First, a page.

Frederic Bastiat, the 19th-century French free-marketeer, urged politicians to meditate on both things that are seen and unseen. Something seen worldwide was last month’s ferocious tsunami that killed 221,100 around the Indian Ocean, as well as the stunning delivery of relief that is helping survivors recover. Something seldom seen or heard, however, is the silent tsunami of starvation that besets Africa. Malnutrition and hunger-related diseases kill 2.2 million sub-Saharan Africans annually, by my rough estimate, a death toll ten times greater than the waves of mass destruction that pulverized coastal south Asia and east Africa on December 26.
The excellent news is that biotechnology is shining a bright ray of hope on today’s grimness. Genetically improved seeds and advanced agricultural technology are boosting crop output on acres that crawled with parasites and viruses just a few years ago. These developments will keep improving lives in Africa (and throughout the third world), so long as they are not squelched by irrationally fearful eco-hand-wringers.
As part of its Martin Luther King Day observations, the New York-based Congress of Racial Equality organized a January 18 seminar on biotech’s costs and benefits. As a United Nations-designated nongovernmental organization, CORE invited some 700 diplomats, scientists, journalists, and Gotham high-school students to debate these issues at U.N. headquarters. I was among the event’s moderators.
Agricultural biotechnology, or the introduction of positive attributes in food through genetic engineering, offers the third-world three key advantages:
Ag-biotech protects the environment. “The Green Revolution saved vast tracts of forests and wildlife habitat by increasing yields on land that was cultivated,” according to Norman Borlaug, a robust 90-year-old. His groundbreaking work in this field earned him the 1970 Nobel Peace Prize. “You can cut down on the amount of chemical pesticides needed to control insects.”
Terri Raney of the U.N.’s Food and Agriculture Organization (FAO) presented research on farm performance in the late ’90s and early ’00s. Biotech boosted cotton production 65 percent in South Africa and 80 percent in India while slashing chemical use by 58 percent in South Africa and 67 percent in China.
Ag-biotech boosts the bottom line. This know-how helps the same plot of land generate more food while curbing pesticide and herbicide expenditures. Rutgers University professor Carl Pray found that conventional Chinese cotton growers sprayed pesticides 19 times per season versus just five times for those who grew insect-resistant biotech cotton. These factors boosted profits on the South African farms the FAO studied by 299 percent while Chinese net revenues burgeoned 340 percent.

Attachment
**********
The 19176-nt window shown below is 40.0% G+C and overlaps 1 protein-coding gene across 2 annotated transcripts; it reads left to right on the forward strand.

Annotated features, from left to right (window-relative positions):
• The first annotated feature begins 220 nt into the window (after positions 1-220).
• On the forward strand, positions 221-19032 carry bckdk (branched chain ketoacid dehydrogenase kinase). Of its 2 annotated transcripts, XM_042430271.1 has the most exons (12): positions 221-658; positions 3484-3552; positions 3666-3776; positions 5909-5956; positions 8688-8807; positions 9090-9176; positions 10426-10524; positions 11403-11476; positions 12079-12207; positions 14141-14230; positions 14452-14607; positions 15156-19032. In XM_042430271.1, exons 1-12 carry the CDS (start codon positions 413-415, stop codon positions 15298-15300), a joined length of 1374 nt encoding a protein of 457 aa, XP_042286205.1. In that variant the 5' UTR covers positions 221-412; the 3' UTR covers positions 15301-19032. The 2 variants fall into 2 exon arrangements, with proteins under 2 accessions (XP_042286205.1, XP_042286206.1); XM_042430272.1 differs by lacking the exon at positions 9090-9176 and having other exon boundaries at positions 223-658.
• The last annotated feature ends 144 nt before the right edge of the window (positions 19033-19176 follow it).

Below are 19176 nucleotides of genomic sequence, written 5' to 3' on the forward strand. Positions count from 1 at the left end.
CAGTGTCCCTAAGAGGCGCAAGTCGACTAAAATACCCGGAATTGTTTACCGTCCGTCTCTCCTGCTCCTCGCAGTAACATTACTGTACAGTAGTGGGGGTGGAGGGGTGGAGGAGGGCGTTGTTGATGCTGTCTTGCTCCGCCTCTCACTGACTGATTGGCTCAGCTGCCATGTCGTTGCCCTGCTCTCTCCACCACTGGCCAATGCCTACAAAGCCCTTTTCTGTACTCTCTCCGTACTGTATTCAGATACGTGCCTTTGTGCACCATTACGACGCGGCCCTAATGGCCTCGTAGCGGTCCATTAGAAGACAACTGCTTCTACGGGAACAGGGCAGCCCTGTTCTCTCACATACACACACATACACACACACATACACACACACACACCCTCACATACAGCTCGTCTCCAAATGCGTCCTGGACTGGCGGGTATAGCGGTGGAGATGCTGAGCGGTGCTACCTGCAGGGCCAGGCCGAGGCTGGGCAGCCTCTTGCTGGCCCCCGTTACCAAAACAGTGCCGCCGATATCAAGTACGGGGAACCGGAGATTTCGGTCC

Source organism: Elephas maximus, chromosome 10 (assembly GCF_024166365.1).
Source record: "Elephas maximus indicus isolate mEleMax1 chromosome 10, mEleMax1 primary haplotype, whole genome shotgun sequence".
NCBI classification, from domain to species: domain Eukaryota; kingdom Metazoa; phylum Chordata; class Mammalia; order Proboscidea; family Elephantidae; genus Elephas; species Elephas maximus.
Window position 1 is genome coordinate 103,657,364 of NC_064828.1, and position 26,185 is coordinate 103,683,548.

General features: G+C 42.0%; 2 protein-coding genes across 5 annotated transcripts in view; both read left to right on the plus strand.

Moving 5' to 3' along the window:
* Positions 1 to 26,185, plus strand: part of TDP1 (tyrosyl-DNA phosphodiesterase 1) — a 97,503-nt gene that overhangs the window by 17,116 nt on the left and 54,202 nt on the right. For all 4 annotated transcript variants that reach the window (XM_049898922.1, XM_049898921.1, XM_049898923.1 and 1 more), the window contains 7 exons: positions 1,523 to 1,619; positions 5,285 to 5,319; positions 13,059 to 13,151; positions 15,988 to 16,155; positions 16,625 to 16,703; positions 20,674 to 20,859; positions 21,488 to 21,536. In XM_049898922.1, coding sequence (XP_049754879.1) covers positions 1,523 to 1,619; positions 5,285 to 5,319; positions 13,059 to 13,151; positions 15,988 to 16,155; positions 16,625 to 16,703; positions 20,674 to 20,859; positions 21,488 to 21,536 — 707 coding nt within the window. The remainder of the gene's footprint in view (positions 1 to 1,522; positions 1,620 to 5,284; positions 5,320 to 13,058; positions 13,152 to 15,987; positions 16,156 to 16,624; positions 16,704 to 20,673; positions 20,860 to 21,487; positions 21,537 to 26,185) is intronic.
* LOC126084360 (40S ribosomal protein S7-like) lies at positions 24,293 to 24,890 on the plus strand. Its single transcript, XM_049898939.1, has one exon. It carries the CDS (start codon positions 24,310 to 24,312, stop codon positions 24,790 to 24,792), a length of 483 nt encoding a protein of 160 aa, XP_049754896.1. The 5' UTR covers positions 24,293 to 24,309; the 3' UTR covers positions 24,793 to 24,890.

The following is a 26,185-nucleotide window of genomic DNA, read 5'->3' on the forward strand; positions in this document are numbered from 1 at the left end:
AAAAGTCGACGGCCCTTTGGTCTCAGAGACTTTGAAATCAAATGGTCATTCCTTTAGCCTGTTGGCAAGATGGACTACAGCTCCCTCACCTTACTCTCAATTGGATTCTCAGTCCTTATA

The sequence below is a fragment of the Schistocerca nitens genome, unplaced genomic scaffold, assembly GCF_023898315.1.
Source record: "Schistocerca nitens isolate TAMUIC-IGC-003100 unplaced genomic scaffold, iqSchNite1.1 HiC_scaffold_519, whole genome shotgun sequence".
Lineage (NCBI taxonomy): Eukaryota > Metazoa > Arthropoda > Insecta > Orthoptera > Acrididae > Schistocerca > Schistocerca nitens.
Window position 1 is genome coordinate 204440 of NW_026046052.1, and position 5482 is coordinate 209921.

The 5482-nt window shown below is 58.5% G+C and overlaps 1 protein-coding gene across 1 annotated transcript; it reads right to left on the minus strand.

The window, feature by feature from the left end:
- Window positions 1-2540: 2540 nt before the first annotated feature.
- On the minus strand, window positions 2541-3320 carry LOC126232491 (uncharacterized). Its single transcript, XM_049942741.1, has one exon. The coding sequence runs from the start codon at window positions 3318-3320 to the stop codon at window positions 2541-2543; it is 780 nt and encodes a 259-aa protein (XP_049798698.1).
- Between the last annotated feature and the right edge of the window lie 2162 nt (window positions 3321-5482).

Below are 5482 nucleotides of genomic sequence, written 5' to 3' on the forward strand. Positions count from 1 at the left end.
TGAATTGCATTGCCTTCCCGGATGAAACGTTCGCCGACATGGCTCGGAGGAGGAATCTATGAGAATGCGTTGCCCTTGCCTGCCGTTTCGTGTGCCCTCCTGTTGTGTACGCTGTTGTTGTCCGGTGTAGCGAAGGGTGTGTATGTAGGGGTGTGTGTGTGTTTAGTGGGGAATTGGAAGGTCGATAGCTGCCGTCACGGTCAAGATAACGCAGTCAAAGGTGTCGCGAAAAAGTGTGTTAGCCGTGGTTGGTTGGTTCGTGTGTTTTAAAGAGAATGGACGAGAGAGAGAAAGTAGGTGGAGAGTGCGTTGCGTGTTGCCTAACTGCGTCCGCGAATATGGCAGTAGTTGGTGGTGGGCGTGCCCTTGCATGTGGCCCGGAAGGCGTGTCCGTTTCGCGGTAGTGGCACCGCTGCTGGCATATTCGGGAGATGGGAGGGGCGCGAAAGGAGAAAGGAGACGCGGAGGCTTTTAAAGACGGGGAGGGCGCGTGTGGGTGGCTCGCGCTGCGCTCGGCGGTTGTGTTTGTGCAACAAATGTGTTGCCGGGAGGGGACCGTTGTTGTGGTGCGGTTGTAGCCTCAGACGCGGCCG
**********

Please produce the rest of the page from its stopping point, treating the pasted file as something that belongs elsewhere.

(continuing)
Ag-biotech makes third-world waistlines bigger. In those parts of the world, that is positive. “With this technology, my life has changed completely,” said one Kenyan farmer interviewed in a film CORE unveiled at its seminar. “My wife is now big, and my children are healthier than before.” His family now watches its first TV and eats fruits that are kept cool and bug-free in their new refrigerator.
Gary Comstock, a North Carolina State University ethicist, offered an interesting word of caution. Just as in America, increased farm efficiency likely will displace superfluous agricultural laborers in poor countries. Also, while biotech food has shown no negative human health effects, potential ecological risks from genetically modified pollen may merit scrutiny.
Still, as one African remarked, “We should try this technology. If it creates problems, we can stop using it.” Given Africa’s infinite challenges, it’s hard to argue with that.
“This technology just contributes to the solution,” said Monsanto’s Jerry Steiner. “We need roads to get products to market. We need fertilizer. We need credit to get people started. The magic begins when you have all of these things and biotech working together.”
Critics of agricultural biotechnology spin spooky stories of “Frankenfoods” that will unleash unimaginable horrors on third-world farms and first-world kitchens. They argue instead for “sustainable development” to help destitute farmers “keep it real” through indigenous farming techniques not seen in America since the 19th century. Conceptually, “sustainable development” makes elite Western liberals purr like kittens. For many Africans, it is as cozy as a stone pillow. Meanwhile, agricultural biotechnology is beginning to defeat two problems that tirelessly menace that blighted continent: sustainable poverty and sustainable starvation.